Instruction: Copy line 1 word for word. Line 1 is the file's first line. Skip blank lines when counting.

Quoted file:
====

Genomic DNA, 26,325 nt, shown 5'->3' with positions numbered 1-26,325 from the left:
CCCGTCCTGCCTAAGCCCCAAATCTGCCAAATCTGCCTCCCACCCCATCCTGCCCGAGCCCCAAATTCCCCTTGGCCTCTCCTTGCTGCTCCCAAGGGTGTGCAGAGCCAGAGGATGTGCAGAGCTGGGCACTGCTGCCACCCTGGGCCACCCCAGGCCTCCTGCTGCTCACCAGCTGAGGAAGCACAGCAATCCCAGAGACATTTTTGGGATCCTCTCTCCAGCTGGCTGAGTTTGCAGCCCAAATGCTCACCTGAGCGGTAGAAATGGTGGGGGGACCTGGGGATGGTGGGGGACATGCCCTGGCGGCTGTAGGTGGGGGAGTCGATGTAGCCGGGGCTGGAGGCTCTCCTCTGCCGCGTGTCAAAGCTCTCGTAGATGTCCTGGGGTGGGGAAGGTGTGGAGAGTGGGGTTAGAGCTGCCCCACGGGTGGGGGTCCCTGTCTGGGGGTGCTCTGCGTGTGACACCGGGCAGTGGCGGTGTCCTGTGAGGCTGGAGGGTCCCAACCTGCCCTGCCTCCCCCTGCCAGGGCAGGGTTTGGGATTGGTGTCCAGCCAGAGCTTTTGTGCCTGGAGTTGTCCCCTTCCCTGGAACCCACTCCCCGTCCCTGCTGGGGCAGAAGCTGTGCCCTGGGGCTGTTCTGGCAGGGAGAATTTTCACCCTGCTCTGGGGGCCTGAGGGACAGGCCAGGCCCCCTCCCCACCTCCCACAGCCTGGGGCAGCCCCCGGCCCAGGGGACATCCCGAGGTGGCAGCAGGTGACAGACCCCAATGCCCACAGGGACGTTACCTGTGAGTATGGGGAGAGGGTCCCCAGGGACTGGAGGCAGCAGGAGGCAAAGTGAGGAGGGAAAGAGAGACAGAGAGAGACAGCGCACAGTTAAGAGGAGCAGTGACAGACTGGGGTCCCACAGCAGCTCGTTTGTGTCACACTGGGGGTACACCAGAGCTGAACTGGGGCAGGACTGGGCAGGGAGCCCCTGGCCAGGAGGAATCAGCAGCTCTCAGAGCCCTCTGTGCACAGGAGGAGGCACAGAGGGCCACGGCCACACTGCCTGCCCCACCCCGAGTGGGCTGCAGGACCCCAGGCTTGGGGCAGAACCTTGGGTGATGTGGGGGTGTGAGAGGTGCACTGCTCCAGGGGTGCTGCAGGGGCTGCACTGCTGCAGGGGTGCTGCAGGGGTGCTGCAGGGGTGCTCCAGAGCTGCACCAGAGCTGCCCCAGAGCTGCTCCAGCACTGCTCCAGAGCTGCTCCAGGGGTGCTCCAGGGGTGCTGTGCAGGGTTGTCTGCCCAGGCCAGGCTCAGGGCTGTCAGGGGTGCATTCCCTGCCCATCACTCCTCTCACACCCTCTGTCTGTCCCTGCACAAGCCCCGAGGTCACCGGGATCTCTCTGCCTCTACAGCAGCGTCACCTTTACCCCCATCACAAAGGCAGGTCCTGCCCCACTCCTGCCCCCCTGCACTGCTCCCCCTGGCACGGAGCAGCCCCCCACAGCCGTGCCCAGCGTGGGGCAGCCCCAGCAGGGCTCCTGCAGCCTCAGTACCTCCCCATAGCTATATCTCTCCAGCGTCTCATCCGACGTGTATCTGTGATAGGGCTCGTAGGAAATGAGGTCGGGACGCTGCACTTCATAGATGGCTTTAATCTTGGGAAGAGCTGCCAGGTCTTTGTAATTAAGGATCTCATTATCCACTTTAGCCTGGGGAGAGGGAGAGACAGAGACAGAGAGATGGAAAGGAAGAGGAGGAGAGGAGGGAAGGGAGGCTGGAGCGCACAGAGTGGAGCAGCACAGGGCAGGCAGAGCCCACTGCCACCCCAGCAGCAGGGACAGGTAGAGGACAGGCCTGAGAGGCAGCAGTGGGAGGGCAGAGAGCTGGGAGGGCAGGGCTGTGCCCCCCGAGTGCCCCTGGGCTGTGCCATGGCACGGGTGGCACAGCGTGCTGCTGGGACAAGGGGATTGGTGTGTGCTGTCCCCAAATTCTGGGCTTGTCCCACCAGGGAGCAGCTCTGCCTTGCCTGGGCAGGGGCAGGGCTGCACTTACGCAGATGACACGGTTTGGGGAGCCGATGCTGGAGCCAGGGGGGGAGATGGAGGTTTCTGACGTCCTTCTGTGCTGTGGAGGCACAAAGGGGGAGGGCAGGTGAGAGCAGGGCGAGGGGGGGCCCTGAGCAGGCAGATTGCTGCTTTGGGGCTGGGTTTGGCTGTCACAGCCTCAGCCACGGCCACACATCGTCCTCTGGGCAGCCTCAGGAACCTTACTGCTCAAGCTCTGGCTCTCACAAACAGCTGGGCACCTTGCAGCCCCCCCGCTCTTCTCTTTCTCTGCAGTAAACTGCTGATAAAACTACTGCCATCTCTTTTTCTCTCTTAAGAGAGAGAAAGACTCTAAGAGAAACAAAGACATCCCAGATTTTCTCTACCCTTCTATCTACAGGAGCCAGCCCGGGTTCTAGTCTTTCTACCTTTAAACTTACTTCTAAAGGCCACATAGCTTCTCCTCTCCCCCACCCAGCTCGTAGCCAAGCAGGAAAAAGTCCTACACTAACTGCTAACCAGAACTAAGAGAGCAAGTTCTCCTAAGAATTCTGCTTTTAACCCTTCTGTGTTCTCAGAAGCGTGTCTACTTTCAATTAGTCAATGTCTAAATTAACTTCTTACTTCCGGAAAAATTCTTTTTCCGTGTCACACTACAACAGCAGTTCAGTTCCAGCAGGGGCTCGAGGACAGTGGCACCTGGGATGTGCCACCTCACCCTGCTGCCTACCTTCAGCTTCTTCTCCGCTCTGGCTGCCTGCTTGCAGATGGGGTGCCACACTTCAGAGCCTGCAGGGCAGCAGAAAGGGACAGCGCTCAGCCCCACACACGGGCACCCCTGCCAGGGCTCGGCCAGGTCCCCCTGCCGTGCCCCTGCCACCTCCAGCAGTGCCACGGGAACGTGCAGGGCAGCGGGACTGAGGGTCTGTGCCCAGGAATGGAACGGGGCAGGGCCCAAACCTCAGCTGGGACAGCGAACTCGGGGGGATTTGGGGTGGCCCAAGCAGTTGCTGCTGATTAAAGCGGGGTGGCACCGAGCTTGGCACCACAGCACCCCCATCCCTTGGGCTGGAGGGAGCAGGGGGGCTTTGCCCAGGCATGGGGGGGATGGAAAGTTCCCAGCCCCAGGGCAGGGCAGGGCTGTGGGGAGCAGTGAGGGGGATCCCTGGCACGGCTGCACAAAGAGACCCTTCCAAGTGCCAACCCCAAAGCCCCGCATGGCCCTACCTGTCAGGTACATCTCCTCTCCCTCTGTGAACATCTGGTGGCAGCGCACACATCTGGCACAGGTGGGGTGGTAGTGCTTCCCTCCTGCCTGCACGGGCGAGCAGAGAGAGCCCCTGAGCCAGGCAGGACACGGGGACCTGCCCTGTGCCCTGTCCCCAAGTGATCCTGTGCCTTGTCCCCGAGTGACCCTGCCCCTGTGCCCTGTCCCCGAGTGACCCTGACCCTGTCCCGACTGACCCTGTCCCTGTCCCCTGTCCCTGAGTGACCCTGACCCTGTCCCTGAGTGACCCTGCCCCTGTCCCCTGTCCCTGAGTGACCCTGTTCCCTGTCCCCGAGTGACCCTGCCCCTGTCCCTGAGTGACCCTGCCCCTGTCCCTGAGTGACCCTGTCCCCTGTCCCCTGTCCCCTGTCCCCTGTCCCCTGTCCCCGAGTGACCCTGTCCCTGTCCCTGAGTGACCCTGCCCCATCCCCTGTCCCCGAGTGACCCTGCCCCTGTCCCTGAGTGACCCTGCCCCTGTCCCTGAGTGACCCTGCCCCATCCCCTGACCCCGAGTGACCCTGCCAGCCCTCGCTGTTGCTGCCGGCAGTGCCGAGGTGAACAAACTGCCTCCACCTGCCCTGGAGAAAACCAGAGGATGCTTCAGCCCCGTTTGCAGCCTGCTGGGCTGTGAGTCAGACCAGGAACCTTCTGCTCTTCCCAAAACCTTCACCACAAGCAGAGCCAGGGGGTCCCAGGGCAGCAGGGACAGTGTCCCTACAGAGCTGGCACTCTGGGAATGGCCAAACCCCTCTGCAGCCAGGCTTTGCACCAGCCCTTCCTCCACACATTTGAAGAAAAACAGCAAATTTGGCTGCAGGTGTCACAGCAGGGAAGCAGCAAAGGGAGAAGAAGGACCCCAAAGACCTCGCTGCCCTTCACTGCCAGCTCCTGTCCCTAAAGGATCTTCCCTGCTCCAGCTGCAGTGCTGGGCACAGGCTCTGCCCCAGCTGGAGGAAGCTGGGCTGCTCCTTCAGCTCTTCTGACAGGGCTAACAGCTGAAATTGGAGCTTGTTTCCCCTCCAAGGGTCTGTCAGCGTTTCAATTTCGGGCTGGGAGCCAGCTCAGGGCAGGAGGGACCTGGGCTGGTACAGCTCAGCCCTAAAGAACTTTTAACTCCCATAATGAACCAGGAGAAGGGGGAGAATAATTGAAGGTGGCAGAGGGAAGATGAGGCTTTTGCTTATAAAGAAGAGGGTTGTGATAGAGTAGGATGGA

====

Genomic DNA, 26,325 nt, shown 5'->3' with positions numbered 1-26,325 from the left: